I’m not surprised. I didn’t get this far kowtowing to others. I’ve known lots of people who can’t state their case with clarity, with guts, with a “shut up and listen to me” kind of force. Call me pigheaded but proud.
I consider myself the kind of boss I’d want: fair but demanding. Still, the test results got me thinking. Do my managers see me as a tough but decent leader or as a nasty, thin-skinned tyrant?
I asked five direct-reports for feedback on my style, from how I motivate to whether I listen to opposing views. With prodding, each one opened up. I learned some disturbing things: I treat them fine for the most part, but they’ve seen me act mean to lower-level employees. I resist saying “I’m wrong” or “I’m sorry” to pretty much everyone. And I yell.
The sun shines through
After that I wasn’t so proud of my “driver” status. The CEO ego trip had gone too far. I was using my power to act out in ways that sometimes made people miserable. I could get away with it. So I did it.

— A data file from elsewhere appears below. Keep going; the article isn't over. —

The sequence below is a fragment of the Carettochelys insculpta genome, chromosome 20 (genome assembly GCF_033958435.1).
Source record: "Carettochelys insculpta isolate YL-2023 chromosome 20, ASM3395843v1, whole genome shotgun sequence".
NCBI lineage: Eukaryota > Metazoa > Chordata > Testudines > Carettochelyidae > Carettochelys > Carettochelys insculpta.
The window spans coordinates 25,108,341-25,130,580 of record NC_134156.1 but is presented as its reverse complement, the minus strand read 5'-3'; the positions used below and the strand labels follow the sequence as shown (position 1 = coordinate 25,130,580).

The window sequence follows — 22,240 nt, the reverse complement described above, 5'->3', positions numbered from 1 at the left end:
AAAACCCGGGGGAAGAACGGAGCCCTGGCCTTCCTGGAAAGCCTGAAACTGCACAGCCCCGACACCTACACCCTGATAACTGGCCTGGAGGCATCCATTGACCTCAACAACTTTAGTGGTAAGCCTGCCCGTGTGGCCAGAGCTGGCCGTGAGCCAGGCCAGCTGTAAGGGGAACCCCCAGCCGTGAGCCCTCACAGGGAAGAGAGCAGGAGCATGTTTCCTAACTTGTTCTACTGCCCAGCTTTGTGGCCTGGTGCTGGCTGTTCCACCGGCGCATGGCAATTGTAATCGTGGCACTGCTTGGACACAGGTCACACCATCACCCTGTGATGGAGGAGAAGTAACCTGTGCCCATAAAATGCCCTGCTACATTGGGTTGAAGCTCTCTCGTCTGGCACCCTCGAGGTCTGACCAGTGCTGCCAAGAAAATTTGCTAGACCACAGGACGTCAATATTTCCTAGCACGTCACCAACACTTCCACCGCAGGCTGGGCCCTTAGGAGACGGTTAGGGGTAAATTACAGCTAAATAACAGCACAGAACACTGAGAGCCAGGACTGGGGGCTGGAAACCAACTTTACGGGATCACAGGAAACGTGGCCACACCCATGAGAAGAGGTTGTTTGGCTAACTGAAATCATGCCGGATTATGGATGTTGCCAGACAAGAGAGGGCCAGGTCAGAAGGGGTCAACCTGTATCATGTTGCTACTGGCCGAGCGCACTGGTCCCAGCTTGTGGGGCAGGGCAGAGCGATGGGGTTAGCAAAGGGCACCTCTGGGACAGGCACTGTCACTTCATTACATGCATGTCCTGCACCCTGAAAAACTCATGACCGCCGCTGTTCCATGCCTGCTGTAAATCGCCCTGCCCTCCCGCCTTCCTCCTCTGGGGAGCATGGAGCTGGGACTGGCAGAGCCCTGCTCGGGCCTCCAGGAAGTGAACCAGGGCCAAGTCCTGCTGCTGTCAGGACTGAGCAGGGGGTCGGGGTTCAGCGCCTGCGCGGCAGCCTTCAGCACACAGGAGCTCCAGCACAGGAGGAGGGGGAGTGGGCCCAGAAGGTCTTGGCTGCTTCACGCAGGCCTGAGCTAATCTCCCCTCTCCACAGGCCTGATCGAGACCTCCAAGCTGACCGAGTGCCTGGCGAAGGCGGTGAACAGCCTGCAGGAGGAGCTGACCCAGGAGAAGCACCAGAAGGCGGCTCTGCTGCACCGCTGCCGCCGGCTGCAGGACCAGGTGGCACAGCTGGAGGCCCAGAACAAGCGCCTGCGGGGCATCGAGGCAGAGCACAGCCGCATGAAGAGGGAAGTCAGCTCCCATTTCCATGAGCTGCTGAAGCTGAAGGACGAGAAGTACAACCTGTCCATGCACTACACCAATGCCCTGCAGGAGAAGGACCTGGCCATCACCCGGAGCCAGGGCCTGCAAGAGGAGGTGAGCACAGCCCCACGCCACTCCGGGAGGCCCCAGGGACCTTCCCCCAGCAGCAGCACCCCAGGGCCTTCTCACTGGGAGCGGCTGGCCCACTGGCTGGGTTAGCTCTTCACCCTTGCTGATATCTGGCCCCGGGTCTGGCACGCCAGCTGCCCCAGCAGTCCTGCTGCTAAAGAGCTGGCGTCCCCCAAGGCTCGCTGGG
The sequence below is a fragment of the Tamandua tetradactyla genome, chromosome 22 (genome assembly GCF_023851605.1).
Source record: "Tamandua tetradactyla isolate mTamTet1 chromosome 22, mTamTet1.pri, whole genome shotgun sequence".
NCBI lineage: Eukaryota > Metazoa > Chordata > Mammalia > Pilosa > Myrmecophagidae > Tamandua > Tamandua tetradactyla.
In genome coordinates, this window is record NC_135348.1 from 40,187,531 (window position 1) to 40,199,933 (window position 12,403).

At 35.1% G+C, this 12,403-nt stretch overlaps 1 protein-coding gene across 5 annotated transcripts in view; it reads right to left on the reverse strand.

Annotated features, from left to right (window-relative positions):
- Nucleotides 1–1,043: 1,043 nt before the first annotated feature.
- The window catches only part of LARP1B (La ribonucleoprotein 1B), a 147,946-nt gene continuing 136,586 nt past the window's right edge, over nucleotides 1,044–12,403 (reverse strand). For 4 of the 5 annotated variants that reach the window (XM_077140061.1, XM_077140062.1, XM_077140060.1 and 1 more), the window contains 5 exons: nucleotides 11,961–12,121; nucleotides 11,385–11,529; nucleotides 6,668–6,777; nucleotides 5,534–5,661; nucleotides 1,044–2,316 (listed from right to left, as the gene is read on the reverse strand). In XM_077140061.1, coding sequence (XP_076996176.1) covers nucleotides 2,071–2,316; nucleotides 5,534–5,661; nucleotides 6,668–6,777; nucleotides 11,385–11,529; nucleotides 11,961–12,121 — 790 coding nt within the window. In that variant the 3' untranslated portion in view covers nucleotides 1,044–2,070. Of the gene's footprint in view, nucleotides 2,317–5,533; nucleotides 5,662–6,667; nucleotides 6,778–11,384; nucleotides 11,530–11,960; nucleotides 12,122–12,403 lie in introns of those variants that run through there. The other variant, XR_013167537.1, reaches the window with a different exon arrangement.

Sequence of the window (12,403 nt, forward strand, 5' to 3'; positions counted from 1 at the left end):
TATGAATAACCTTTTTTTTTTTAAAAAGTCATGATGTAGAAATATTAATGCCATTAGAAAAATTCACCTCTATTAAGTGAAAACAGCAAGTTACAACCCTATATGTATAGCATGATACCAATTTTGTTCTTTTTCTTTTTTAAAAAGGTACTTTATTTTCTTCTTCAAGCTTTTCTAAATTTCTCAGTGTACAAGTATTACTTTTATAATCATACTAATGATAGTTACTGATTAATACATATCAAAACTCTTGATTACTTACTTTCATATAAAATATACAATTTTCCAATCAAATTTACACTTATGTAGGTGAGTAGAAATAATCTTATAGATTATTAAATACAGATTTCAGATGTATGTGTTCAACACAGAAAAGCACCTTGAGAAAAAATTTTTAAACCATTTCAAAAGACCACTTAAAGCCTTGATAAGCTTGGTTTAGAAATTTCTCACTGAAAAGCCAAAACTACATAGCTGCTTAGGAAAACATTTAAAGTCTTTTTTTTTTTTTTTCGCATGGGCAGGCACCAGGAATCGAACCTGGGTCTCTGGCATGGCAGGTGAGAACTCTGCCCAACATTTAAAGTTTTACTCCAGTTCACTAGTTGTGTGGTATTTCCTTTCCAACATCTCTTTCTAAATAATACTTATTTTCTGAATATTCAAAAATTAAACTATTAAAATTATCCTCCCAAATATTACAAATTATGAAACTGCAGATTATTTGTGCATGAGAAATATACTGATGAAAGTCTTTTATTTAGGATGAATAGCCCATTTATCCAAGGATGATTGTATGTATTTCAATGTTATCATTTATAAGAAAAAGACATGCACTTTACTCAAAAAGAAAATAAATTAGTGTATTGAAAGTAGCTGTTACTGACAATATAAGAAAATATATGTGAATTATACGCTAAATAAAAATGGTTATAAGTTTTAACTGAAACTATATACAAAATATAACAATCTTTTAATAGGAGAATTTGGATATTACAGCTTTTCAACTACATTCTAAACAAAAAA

While I still scream sometimes, I’m trying to apologize more and admit when I’m wrong. And I’m more sensitive about others’ feelings, including the folks down the line who don’t know me well.
I’m not really a changed man. I’m just treating my personality as a work in progress. That in itself is a breakthrough for someone who’s not exactly ... reflective.
Input from all sides
The jury’s still out, so I’m not telling you all this because I’m a success story. But that personality test provoked me to talk to my top lieutenants and get an honest appraisal. While it was uncomfortable, like the MRI test I got last year, it was worth it.
I don’t care what your job is. You should get regular feedback, too: From your employees. From your peers. From your customers. Ask them to tell you how you communicate and how you can improve your performance. Listen and don’t argue.
Some consultants gather so-called 360-degree feedback. From my experience, that approach just formalizes what is better left as a simple, informal process of asking people their opinions. But if you prefer the formality, great. Just make sure to check up on yourself. Ask the people who work with you what they think of you. Go ahead. I did. Now it’s your turn.
“Z” offers insights into what it really takes to get ahead. This 25-year veteran of the corporate battlefield has climbed the ranks to head a $100 million information services company. We have agreed to protect Z’s identity in return for his promise to hold nothing back.
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